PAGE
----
crap.

    The 10D is well made and well designed. There is nothing wrong with
    the focusing system. The focusing screen, like all DSLRs is very fine
    and somewhat difficult to use for manual focusing. The days of split
    image and microprism screens is gone.
     
    Randall Ainsworth, Jun 10, 2004
    #8
  9. Jimmy Smith

    Lionel Guest

    Kibo informs me that "John J" <> stated that:

    >
    >"Jimmy Smith" <> wrote in message
    >news:GdQxc.5156$...
    >> I hear the front focus or the back focus problem. Can this also be in the
    >> owners head? Maybe the camera is just a bit too sophisticated for some
    >> people or is there really a prevelant problem? Or is it rare?
    >>
    >> Who has (had) it here?
    >>
    >> Jimmy
    >>
    >>

    >The camera is a piece of crap and any accurately focused images are purely
    >coincidental, at least that has been my experience with the 10D.


    Rubbish. Mine works perfectly, as do those of several other
    photographers I know. I haven't yet met someone who's had any focussing
    problems with the 10D.

    > It is an
    >amateur camera


    Then why do so many professionals own 10Ds?

    > and is not at all sophisticated in it's focusing system,
    >quite the opposite.


    It's famous for its ability to focus in poor light, & it's extremely
    fast in good lighting.

    > The focusing screen is also quite poor so manual
    >focusing is also not very accurate.


    Well, that part I agree with. I would really like to be able to change
    focussing screens in mine.

    --
    W
    . | ,. w , "Some people are alive only because
    \|/ \|/ it is illegal to kill them." Perna condita delenda est
    ---^----^---------------------------------------------------------------
     
    Lionel, Jun 10, 2004
    #9
  10. Jimmy Smith

    Lionel Guest

    Kibo informs me that "Jimmy Smith" <> stated that:

    >I hear the front focus or the back focus problem. Can this also be in the
    >owners head? Maybe the camera is just a bit too sophisticated for some
    >people or is there really a prevelant problem? Or is it rare?
    >
    >Who has (had) it here?


    Not me. Mine works perfectly, & so do those of every other 10D user I've
    ever met (quite a few 10D users in my city).
    The only 'problem' I've ever run into is that the default setting of
    7-point auto-selection focus points is an inappropriate choice for most
    of my photography. IMO, locking to the centre-point only is much more
    useful for general photography.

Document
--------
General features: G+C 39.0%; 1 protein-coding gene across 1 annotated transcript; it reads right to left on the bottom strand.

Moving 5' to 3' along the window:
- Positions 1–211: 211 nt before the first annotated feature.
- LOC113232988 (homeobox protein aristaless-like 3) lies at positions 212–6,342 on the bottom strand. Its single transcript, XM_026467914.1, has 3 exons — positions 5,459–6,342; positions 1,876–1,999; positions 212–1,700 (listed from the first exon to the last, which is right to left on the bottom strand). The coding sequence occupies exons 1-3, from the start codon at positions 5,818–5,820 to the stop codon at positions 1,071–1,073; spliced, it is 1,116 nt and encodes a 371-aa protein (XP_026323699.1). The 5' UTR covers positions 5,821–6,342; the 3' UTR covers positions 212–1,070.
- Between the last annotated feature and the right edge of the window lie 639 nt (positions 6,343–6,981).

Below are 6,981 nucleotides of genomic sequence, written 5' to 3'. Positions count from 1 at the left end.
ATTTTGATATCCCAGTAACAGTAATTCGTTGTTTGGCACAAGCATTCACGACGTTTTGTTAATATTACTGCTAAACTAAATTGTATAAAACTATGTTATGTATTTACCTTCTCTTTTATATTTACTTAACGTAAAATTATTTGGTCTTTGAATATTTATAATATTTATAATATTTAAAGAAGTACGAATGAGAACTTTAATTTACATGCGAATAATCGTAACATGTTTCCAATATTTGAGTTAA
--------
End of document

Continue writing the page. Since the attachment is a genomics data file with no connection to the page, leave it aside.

--
    W
    . | ,. w , "Some people are alive only because
    \|/ \|/ it is illegal to kill them." Perna condita delenda est
    ---^----^---------------------------------------------------------------
     
    Lionel, Jun 10, 2004
    #10
  11. Jimmy Smith

    John J Guest

    > The days of split
    > image and microprism screens is gone.


    There's no microprism or split screen in a 1V either.
    JJ
     
    John J, Jun 10, 2004
    #11
  12. Jimmy Smith

    John J Guest

    > Rubbish. Mine works perfectly, as do those of several other
    > photographers I know. I haven't yet met someone who's had any focussing
    > problems with the 10D.
    >
    > > It is an
    > >amateur camera

    >
    > Then why do so many professionals own 10Ds?


    The same reason that I do, because it's good value for money.

    By the way, are you asserting that it is not an amateur camera? I would
    assert that little pictures of mountain ranges and flowers on the control
    dial are irrefutable proof that it is an amateur camera.

    > > and is not at all sophisticated in it's focusing system,
    > >quite the opposite.

    >
    > It's famous for its ability to focus in poor light, & it's extremely
    > fast in good lighting.


    I often use the 10D in very poor lighting and although it does cope fairly
    well when using only the central focusing point there is a significant
    difference in performance compared to the 1V. The 10D has trouble deciding
    what to focus on (when you allow it to select it's own focusing point) and
    as long as any of the focusing points find something to focus on it is
    happy. This often results in a distant rear wall, or whatever, in focus but
    the subject out of focus. The 1V on the other hand uses much better logic in
    determining which of several active points is the better choice. This
    difference in performance is evident day or night. I try to use a single
    focusing point on the 10D as much as possible to avoid this problem, I don't
    bother doing the same with the 1V because there is usually no need to.

    JJ
     
    John J, Jun 10, 2004
    #12
  13. Jimmy Smith

    Chris Brown Guest

    In article <GdQxc.5156$>,
    Jimmy Smith <> wrote:
    >I hear the front focus or the back focus problem. Can this also be in the
    >owners head? Maybe the camera is just a bit too sophisticated for some
    >people or is there really a prevelant problem? Or is it rare?


    I have a very early 10D. Its autofocus has never given me any problems.
     
    Chris Brown, Jun 10, 2004
    #13
  14. Jimmy Smith

    Lionel Guest

    Kibo informs me that "John J" <> stated that:

    >> Rubbish. Mine works perfectly, as do those of several other
    >> photographers I know. I haven't yet met someone who's had any focussing
    >> problems with the 10D.
    >>
    >> > It is an
    >> >amateur camera

    >>
    >> Then why do so many professionals own 10Ds?

    >
    >The same reason that I do, because it's good value for money.
    >
    >By the way, are you asserting that it is not an amateur camera? I would
    >assert that little pictures of mountain ranges and flowers on the control
    >dial are irrefutable proof that it is an amateur camera.


    <grin> I have to admit to having quite a lot of sympathy for that
    particular argument. Still, it has a pro-quality metal frame, shoots RAW
    format, AdobeRGB 98, a very good AF system, a pro-quality image sensor,
    custom functions, etc. It may not be a high-end pro camera, but IMO, it
    still makes it over the bar.

    >> > and is not at all sophisticated in it's focusing system,
    >> >quite the opposite.